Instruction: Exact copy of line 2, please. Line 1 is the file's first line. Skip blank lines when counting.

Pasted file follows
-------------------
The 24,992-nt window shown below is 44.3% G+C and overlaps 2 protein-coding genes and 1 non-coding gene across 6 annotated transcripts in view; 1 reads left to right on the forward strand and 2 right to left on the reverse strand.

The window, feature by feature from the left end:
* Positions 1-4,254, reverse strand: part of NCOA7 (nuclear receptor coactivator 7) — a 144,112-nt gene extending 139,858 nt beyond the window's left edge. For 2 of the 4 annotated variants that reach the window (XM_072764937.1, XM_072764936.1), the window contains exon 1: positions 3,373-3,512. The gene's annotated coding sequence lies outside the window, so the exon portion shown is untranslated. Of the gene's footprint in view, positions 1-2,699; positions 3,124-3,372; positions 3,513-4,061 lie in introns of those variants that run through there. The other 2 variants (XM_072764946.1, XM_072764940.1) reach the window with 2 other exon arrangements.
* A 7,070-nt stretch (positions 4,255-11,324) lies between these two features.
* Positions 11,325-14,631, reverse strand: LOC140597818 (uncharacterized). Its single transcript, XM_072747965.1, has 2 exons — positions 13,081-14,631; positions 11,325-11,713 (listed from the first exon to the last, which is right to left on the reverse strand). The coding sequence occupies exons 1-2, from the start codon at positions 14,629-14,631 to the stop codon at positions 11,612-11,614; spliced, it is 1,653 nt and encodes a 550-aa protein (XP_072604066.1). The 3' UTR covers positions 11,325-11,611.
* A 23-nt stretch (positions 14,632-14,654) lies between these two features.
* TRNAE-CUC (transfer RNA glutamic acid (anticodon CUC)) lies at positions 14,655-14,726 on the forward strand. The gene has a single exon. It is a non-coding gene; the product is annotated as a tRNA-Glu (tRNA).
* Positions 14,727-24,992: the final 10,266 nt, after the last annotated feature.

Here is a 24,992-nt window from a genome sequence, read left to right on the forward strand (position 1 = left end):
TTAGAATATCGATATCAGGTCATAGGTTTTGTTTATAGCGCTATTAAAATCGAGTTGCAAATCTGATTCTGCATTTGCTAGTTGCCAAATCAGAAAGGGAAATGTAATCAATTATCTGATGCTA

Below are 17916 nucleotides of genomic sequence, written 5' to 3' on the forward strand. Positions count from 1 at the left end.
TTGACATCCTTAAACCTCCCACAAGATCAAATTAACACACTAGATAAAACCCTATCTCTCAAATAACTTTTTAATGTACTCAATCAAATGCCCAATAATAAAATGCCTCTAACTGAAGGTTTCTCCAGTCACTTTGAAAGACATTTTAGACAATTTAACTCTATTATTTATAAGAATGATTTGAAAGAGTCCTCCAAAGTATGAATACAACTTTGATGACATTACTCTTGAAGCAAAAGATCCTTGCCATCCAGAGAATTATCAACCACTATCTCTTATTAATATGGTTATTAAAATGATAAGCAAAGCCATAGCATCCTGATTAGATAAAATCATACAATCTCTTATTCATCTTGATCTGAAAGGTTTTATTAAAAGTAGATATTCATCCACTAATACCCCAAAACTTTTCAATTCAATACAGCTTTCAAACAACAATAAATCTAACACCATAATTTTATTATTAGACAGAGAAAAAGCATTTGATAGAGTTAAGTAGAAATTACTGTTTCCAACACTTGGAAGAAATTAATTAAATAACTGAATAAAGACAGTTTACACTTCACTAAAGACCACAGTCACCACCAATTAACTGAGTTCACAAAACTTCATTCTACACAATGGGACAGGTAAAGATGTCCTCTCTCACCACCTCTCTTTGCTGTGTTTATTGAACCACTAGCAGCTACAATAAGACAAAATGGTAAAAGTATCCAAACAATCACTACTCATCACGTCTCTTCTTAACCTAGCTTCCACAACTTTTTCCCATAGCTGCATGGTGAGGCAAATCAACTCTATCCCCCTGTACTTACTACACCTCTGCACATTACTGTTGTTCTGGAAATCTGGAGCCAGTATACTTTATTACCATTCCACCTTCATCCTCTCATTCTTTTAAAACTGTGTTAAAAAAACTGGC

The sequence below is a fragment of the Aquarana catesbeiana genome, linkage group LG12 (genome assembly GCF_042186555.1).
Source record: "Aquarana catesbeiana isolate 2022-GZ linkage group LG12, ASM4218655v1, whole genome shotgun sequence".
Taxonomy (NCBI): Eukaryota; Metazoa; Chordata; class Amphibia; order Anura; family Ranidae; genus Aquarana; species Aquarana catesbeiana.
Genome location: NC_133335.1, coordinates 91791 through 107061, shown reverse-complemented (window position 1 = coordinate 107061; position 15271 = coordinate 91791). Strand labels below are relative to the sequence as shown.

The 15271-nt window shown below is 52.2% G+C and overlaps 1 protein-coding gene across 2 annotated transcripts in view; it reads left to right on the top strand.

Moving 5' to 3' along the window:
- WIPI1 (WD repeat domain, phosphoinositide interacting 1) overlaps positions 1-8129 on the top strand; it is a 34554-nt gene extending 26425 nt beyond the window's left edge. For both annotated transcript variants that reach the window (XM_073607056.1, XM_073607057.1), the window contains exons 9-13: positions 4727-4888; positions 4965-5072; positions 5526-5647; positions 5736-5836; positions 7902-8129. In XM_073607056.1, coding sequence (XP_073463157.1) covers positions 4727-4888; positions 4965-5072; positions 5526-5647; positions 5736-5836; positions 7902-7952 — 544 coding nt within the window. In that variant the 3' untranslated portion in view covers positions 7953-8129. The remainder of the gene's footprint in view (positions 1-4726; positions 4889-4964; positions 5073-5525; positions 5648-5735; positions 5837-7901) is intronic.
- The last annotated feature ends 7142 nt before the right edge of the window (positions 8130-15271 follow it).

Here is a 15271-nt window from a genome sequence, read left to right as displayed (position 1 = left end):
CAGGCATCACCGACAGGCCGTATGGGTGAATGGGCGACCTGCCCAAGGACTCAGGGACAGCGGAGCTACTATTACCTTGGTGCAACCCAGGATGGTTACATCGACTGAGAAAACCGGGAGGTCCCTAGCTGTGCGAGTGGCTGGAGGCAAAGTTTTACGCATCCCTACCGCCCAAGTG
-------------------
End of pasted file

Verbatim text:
The window, feature by feature from the left end: